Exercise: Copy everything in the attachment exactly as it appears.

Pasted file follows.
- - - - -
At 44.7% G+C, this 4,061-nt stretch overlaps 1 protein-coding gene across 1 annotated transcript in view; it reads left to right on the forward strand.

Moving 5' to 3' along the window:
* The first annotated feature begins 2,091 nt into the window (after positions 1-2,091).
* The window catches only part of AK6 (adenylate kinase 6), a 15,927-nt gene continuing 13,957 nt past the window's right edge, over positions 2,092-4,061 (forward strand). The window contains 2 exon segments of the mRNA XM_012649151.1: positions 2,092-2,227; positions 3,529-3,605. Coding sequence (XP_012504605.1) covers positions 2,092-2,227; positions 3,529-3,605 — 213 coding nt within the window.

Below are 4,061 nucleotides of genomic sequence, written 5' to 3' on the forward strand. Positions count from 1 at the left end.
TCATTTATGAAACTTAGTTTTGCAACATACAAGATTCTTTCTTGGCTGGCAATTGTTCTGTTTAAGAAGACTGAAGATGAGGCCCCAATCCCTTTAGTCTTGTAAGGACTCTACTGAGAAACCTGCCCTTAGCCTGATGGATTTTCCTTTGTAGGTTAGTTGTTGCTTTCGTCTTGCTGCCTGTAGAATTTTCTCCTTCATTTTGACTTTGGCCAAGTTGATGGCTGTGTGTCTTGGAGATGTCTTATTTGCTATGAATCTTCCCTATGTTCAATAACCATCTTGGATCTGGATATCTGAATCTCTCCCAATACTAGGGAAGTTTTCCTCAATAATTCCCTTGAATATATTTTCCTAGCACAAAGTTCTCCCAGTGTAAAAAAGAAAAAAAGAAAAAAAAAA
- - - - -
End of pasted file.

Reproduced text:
At 44.7% G+C, this 4,061-nt stretch overlaps 1 protein-coding gene across 1 annotated transcript in view; it reads left to right on the forward strand.

Moving 5' to 3' along the window:
* The first annotated feature begins 2,091 nt into the window (after positions 1-2,091).
* The window catches only part of AK6 (adenylate kinase 6), a 15,927-nt gene continuing 13,957 nt past the window's right edge, over positions 2,092-4,061 (forward strand). The window contains 2 exon segments of the mRNA XM_012649151.1: positions 2,092-2,227; positions 3,529-3,605. Coding sequence (XP_012504605.1) covers positions 2,092-2,227; positions 3,529-3,605 — 213 coding nt within the window.

Below are 4,061 nucleotides of genomic sequence, written 5' to 3' on the forward strand. Positions count from 1 at the left end.
TCATTTATGAAACTTAGTTTTGCAACATACAAGATTCTTTCTTGGCTGGCAATTGTTCTGTTTAAGAAGACTGAAGATGAGGCCCCAATCCCTTTAGTCTTGTAAGGACTCTACTGAGAAACCTGCCCTTAGCCTGATGGATTTTCCTTTGTAGGTTAGTTGTTGCTTTCGTCTTGCTGCCTGTAGAATTTTCTCCTTCATTTTGACTTTGGCCAAGTTGATGGCTGTGTGTCTTGGAGATGTCTTATTTGCTATGAATCTTCCCTATGTTCAATAACCATCTTGGATCTGGATATCTGAATCTCTCCCAATACTAGGGAAGTTTTCCTCAATAATTCCCTTGAATATATTTTCCTAGCACAAAGTTCTCCCAGTGTAAAAAAGAAAAAAAGAAAAAAAAAA